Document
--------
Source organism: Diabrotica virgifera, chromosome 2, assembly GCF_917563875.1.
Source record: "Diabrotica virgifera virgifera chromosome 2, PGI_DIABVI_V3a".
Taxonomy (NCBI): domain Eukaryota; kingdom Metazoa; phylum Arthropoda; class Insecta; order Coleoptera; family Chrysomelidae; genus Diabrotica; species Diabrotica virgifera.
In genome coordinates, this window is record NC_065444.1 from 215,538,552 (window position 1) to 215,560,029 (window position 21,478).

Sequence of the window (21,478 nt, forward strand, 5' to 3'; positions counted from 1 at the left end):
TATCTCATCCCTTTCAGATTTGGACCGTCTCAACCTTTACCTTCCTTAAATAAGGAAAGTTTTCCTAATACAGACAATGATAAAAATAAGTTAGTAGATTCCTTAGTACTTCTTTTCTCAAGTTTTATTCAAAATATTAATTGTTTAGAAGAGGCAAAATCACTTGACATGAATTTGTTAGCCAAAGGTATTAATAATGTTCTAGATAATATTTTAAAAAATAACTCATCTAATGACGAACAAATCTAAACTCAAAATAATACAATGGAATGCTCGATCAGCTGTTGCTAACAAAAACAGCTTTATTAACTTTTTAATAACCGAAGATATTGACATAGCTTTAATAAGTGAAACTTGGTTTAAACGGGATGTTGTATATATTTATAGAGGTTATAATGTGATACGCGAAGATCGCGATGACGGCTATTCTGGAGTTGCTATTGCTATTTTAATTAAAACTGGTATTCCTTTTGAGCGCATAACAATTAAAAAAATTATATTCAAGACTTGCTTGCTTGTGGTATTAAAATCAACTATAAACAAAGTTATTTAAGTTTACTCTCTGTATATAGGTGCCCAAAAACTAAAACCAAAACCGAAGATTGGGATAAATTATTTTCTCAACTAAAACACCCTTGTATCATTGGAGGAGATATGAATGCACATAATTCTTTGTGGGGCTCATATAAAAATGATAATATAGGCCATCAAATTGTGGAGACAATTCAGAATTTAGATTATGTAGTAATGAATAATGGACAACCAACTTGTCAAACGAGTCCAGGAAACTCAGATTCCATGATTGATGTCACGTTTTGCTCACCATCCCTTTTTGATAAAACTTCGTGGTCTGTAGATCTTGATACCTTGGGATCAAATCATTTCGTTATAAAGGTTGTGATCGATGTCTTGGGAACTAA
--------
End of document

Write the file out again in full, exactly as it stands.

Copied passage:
Source organism: Diabrotica virgifera, chromosome 2, assembly GCF_917563875.1.
Source record: "Diabrotica virgifera virgifera chromosome 2, PGI_DIABVI_V3a".
Taxonomy (NCBI): domain Eukaryota; kingdom Metazoa; phylum Arthropoda; class Insecta; order Coleoptera; family Chrysomelidae; genus Diabrotica; species Diabrotica virgifera.
In genome coordinates, this window is record NC_065444.1 from 215,538,552 (window position 1) to 215,560,029 (window position 21,478).

Sequence of the window (21,478 nt, forward strand, 5' to 3'; positions counted from 1 at the left end):
TATCTCATCCCTTTCAGATTTGGACCGTCTCAACCTTTACCTTCCTTAAATAAGGAAAGTTTTCCTAATACAGACAATGATAAAAATAAGTTAGTAGATTCCTTAGTACTTCTTTTCTCAAGTTTTATTCAAAATATTAATTGTTTAGAAGAGGCAAAATCACTTGACATGAATTTGTTAGCCAAAGGTATTAATAATGTTCTAGATAATATTTTAAAAAATAACTCATCTAATGACGAACAAATCTAAACTCAAAATAATACAATGGAATGCTCGATCAGCTGTTGCTAACAAAAACAGCTTTATTAACTTTTTAATAACCGAAGATATTGACATAGCTTTAATAAGTGAAACTTGGTTTAAACGGGATGTTGTATATATTTATAGAGGTTATAATGTGATACGCGAAGATCGCGATGACGGCTATTCTGGAGTTGCTATTGCTATTTTAATTAAAACTGGTATTCCTTTTGAGCGCATAACAATTAAAAAAATTATATTCAAGACTTGCTTGCTTGTGGTATTAAAATCAACTATAAACAAAGTTATTTAAGTTTACTCTCTGTATATAGGTGCCCAAAAACTAAAACCAAAACCGAAGATTGGGATAAATTATTTTCTCAACTAAAACACCCTTGTATCATTGGAGGAGATATGAATGCACATAATTCTTTGTGGGGCTCATATAAAAATGATAATATAGGCCATCAAATTGTGGAGACAATTCAGAATTTAGATTATGTAGTAATGAATAATGGACAACCAACTTGTCAAACGAGTCCAGGAAACTCAGATTCCATGATTGATGTCACGTTTTGCTCACCATCCCTTTTTGATAAAACTTCGTGGTCTGTAGATCTTGATACCTTGGGATCAAATCATTTCGTTATAAAGGTTGTGATCGATGTCTTGGGAACTAA